By Ann Hornaday
Washington Post Staff Writer
Friday, January 14, 2005
Dan Foreman sells advertising for a weekly sports magazine. He's 51, makes a decent salary, has a gorgeous wife and two equally attractive daughters, enjoys good relationships at work. He's a nice guy, a good guy, who consistently does the right thing but doesn't make a big deal about it.
Carter Duryea is a 26-year-old upstart who is a shark-in-training at a major multinational conglomerate. Carter also has a gorgeous wife and no kids -- yet. Other than the fact that he seems only dimly aware of concepts like the right thing, let alone how to do it, he seems to be a nice guy, even a good guy. When his company buys Dan's magazine and Carter becomes Dan's boss, the younger man honestly doesn't seem to realize that there might be some attendant issues to discuss other than Dan becoming his "awesome wingman."
The relationship between Dan and Carter, played by Dennis Quaid and Topher Grace respectively, is the real romance at the center of "In Good Company," a comedy written and directed by Paul Weitz ("American Pie," "About a Boy"). Sure, Carter meets and falls in love with Dan's college-aged daughter Alex (Scarlett Johansson) and complications ensue, but it's Dan and Carter's relationship around which the real action of this dramatic comedy revolves.
As a male May-December story, "In Good Company" is without a doubt refreshing, and as a showcase for a warmly grizzled performance by Quaid, as well as a promising big-movie turn from Grace, it offers its share of bright spots. But such good points aside, "In Good Company" is a bland, occasionally phlegmatic pastiche of cliches and dull encounters. ("I enjoyed talking to you more than anyone in my entire life," one character tells another at a pivotal moment. "Thank you," the other one responds. And . . . scene.)
But first the good news. Like the recent boxing melodrama "Million Dollar Baby," "In Good Company" is the sort of movie one can safely recommend to both the teenagers who love Grace on the sitcom "That '70s Show" and their parents, who are more likely to relate to Quaid and Marg Helgenberger, who plays Dan's wife. Indeed, it's another of the movie's strong points that this middle-aged marriage is one portrayed not as an exercise in quiet desperation but one that is still quite sexy after 20 some-odd years. Carter and his young trophy wife (played by Selma Blair in a bid to become the screen's next Ice Queen on a par with Lara Flynn Boyle) are so vapid that they have a photograph of their own house on their living room wall, but Carter senses that life holds something more. When he maneuvers his way into Dan's house, he finds the warmth and values that were missing in his own upbringing -- as well as a really attractive young woman who shares his awesome-centric vocabulary and possesses hidden intellectual depths. Hooray for Hollywood!
As understandably smitten as Carter is with Alex, it's Dan he's courting throughout "In Good Company," which is largely set in a generic office populated by goofballs and villains straight out of Central Casting. It's difficult to work up a sense that much is at stake when the worst things that happen to these well-intentioned characters are a perfunctory divorce and a second mortgage. Sparks supposedly fly between the two men, such as when the hyper-caffeinated Carter takes Dan to a sushi restaurant. Later on, when Dan finds a reason to sock Carter in the eye, the conflict still doesn't seem all that serious, largely because Carter resembles a grown-up Jerry Mathers more than a budding Jerry Maguire, even when he's spouting managerial gobbledygook like, "We need to synchronize and synergize."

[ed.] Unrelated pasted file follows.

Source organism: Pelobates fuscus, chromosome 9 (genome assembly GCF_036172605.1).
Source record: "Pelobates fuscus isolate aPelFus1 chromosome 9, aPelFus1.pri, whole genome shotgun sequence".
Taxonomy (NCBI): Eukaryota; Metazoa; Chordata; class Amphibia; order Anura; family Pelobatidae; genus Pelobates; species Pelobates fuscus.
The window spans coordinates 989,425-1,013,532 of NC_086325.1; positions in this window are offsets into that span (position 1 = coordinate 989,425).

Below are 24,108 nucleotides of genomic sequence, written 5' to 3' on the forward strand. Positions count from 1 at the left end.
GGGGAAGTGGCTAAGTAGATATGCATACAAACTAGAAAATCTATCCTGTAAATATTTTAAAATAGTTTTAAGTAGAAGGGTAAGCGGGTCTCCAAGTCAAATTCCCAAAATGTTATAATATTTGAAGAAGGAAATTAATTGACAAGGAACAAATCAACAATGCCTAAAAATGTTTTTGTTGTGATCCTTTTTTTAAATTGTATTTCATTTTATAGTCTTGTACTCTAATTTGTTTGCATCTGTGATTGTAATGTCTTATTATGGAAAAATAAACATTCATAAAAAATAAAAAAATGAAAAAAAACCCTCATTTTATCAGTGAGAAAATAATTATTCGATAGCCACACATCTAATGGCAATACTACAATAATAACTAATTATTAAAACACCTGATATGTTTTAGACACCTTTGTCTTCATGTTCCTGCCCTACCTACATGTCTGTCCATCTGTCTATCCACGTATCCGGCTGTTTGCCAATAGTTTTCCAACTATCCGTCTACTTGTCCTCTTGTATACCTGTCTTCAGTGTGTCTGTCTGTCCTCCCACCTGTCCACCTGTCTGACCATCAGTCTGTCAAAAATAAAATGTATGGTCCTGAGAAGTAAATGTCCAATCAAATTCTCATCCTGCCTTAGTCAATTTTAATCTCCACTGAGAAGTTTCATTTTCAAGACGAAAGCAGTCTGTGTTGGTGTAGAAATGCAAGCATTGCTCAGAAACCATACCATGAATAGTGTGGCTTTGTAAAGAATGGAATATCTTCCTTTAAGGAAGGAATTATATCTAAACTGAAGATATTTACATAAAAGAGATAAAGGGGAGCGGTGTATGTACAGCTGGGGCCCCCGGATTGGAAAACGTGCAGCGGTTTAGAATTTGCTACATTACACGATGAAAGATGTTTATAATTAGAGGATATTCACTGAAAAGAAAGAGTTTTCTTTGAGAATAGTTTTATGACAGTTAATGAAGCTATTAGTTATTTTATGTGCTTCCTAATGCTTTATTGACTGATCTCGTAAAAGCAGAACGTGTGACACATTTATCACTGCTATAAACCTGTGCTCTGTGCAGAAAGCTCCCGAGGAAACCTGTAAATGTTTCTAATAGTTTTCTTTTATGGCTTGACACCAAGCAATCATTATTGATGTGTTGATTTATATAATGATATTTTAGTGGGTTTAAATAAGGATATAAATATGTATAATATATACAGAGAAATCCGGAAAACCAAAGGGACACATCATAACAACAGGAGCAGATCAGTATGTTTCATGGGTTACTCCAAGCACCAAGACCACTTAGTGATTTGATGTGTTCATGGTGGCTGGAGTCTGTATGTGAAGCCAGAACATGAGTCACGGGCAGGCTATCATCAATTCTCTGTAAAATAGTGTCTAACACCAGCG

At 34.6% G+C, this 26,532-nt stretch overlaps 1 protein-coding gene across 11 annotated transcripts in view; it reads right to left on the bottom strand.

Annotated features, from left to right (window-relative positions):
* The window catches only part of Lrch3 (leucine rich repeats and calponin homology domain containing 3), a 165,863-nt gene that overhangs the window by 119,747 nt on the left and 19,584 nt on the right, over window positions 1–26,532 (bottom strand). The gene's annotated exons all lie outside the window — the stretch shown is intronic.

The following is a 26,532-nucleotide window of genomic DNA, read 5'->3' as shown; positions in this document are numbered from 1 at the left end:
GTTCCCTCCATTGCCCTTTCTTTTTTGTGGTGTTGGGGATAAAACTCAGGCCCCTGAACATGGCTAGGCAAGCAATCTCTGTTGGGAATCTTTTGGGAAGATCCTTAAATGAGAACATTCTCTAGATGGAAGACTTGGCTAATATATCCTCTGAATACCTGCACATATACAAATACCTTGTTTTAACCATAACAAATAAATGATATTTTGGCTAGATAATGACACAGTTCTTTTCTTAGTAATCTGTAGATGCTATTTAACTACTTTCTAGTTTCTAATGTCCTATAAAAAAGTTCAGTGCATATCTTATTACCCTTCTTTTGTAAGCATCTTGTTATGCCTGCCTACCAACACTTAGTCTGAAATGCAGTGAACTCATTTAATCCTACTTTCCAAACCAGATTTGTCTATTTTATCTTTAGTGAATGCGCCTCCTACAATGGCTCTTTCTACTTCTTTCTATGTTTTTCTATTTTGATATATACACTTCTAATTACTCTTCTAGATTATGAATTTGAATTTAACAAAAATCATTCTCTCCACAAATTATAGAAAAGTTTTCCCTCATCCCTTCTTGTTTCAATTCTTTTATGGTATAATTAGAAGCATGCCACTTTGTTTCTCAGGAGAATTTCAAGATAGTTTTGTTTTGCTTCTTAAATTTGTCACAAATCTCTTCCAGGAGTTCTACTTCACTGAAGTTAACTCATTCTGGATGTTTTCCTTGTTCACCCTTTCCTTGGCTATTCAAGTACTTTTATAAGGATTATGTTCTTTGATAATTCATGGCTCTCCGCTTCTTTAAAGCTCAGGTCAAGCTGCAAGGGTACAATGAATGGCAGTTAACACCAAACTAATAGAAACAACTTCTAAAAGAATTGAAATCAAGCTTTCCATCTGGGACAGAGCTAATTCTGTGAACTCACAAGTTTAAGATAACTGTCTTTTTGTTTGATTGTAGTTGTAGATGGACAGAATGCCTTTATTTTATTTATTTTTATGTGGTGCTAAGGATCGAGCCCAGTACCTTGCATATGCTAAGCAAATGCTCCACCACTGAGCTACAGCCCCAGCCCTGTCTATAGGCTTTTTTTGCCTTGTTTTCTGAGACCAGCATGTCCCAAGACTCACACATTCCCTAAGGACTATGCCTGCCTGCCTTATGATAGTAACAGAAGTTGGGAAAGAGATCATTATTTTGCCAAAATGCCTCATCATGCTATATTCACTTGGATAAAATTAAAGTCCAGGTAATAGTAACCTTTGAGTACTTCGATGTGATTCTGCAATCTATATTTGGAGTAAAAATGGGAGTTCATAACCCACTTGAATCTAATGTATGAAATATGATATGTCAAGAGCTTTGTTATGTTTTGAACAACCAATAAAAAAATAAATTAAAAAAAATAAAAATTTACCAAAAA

That isn't the moment Dan hauls off and pastes Carter, although by most lights he'd be justified. Indeed, Dan does finally get to deliver a speech on behalf of the little guys affected by multinational wheeling and dealing, but "In Good Company" doesn't achieve the level of satire attained by say, Billy Wilder's "The Apartment," a film cited by Weitz as a role model. Instead of going for the Wilderesque jugular, the filmmaker seems content to keep his humor to trite one-liners involving sushi, synergy and Starbucks.
Just as "In Good Company" is not a 21st century "Apartment," Grace is not the next Jack Lemmon, as Weitz has suggested; despite his appealing Everyman persona he doesn't convey the neurotic edge that made Lemmon such a loose cannon. He might be capable of that sort of performance, but not in a movie whose dialogue is composed of lazy slacker-speak and whose key emotional moments are mostly handled through montages set to a catchy pop soundtrack.
As much as Weitz tries to invest "In Good Company" with the high stakes of mergers, layoffs and other sundry dislocations of corporate consolidation and globalization, and as much as he -- admirably -- breaks new ground in depicting late-in-life marriage, "In Good Company" remains sort of deflating, especially for fans of Weitz's wonderful 2002 comedy "About a Boy" (perhaps the secret of that film's success was that it was based on a Nick Hornby novel). It's a nifty twist that Weitz has recast things so that it's Dan, not his daughter, who makes Carter want to be a better man. If only that could have been the premise of a better movie.
In Good Company (101 minutes, at area theaters) is rated PG-13 for some sexual content and drug references.